THE

PENITENTIAL DISCIPLINE

OF THE

PRIMITIVE CHURCH,

FOR THE

FIRST FOUR HUNDRED YEARS AFTER CHRIST;

TOGETHER WITH

ITS DECLENSION

FROM THE FIFTH CENTURY, DOWNWARDS TO ITS PRESENT STATE:

Impartially Represented.

BY
NATHANIEL MARSHALL, D.D.

A NEW EDITION.

OXFORD,
JOHN HENRY PARKER:
MDCCCXLIV


Editor's Preface

Preface

Introduction

CHAPTER I.

OF THE FOUNDATION WHEREUPON THE CHURCH BUILDS HER CLAIM TO THE POWER HERE ASSERTED

This Foundation threefold:—

Section I.—That there is somewhat of this kind founded in common reason
Section II.—That she hath an express charter to bear her out in it
Section III.—That her construction of the sense wherein she understands the words of that charter, is derived to her from general and current practice, as well before, as after the delivery of these powers to her, by Christ, her Founder

CHAPTER II.

OF THE USE WHICH THE CHURCH MADE OF THIS POWER, AND OF THE MANNER WHEREIN SHE EXERTED IT, FOR THE FIRST FOUR HUNDRED YEARS, WHEREIN SHE ENJOYED IT

This considered in two parts:—

Part I.—What were the constituent parts of the discipline in question.
Part II.—What were the crimes for which it was inflicted; and in whose hands the ministration (or execution) of it was lodged.

PART I.
The constituent parts of this Discipline were three, viz.:

Section I.—Confession.
Section II.—Segregation.
Section III.—Absolution.

PART II.

Section I.—Of the Crimes for which this Discipline was inflicted.
Section II.—In whose hands the ministration, or execution, of this Discipline was lodged.

CHAPTER III.

OF THE DEPARTURE OF THE WESTERN CHURCHES FROM THE PRIMITIVE MODEL

This departure consisting chiefly in the four following particulars:

Section I.—In the substition of the Private for Public Penance.
Section II.—In the Redemption of the Public Canonical Penance, by pecuniary and other commutations.
Section III.—In the Separation of the two jurisdictions from each other, which were originally lodged in the same hands, and proceeded together with equal paces, viz. 1. That which respected the Conscience of the Sinner, and the Forgiveness of his sin: and 2. That which only referred to outward Discipline, and to the privilege of Church-Communion.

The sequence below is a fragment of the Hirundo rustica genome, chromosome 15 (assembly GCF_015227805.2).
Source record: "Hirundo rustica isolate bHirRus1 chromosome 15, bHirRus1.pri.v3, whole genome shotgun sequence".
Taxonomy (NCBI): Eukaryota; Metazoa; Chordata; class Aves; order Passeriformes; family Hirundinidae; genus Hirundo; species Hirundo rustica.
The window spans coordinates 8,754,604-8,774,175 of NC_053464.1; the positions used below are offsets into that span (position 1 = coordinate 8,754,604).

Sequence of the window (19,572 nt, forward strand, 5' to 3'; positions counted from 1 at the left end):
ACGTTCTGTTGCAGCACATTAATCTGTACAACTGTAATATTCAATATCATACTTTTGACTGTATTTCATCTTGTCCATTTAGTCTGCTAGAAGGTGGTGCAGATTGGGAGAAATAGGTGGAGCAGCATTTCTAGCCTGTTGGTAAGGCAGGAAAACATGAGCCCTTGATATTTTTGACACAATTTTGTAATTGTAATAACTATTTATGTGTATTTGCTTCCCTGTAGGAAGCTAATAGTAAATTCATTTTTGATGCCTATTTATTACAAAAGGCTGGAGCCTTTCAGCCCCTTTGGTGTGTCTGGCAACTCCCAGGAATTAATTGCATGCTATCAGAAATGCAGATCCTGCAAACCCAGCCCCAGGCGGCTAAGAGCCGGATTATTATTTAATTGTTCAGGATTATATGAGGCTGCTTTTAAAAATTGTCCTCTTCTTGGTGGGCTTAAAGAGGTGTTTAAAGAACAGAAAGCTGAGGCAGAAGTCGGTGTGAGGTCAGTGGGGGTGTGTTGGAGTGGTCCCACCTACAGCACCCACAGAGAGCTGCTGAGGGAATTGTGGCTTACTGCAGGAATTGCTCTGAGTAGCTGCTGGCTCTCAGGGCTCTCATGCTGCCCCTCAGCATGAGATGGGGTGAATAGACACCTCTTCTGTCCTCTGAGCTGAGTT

Section IV.—In the Variation of the Form in Absolving, which from deprecatory and optative, grew about the same time with the preceding change, to be peremptory and indicative.

CHAPTER IV.

WHETHER THE REVIVAL OF THE PRIMITIVE DISCIPLINE MAY BE PRACTICABLE, AND HOW FAR IT MAY BE SO; IF IT SHALL SEEM GOOD TO AUTHORITY TO MAKE THE TRIAL.

To this purpose Seven Things propounded, with all humble submission:

I.—That the laws respecting Discipline, whihc are at present in being, be reinforced, and pointed with some new sanction.
II.—That some brand be fixed upon the practice of joining in the other parts of public worship, and of departing from it without the reception of the Blessed Sacrament.
III.—That some use of the Ancient Stations might be now revived; that the receivers of the Holy Communion might have some place assigned them in our Churches distinct from those who should not communicate.
Under this head somewhat is propounded concerning Baptism and Confirmation.

IV.—That the Key of Jurisdiction be re-united to that of Order, and that both be lodged in the same hand, as they formerly were, for above a thousand years after Christ.
V.—That the Interceding Mediatorial Office of the Priest be by some fit methods inculcated upon the people, who by all means should acknowledge him in that character and capacity.
VI.—That a Chorepiscopus, or Suffragan, be appointed in some market-town, or place of great resort, within every rural Deanery, to whom should appertain whatever heretofore was committed to the Penitentiary, in the district he should belong to, or in the villages adjacent to it; and that he should accordingly be entrusted with the management of Discipline, in all the parts assigned him for his Province; yet with this restriction, that he should be subject and accountable to the Bishop of the Diocese, who by his means might be acquainted with the state of his people, much better, and more fully, than it is possible he now should be.
Under this head some account is given of Primitive Episcopacy.

VII.—And lastly; That all this, or whatever else of this kind shall be provided, be more particularly specified in a Penitential Office explained by a proper Rubric, and added to our public Liturgy.

The Conclusion.


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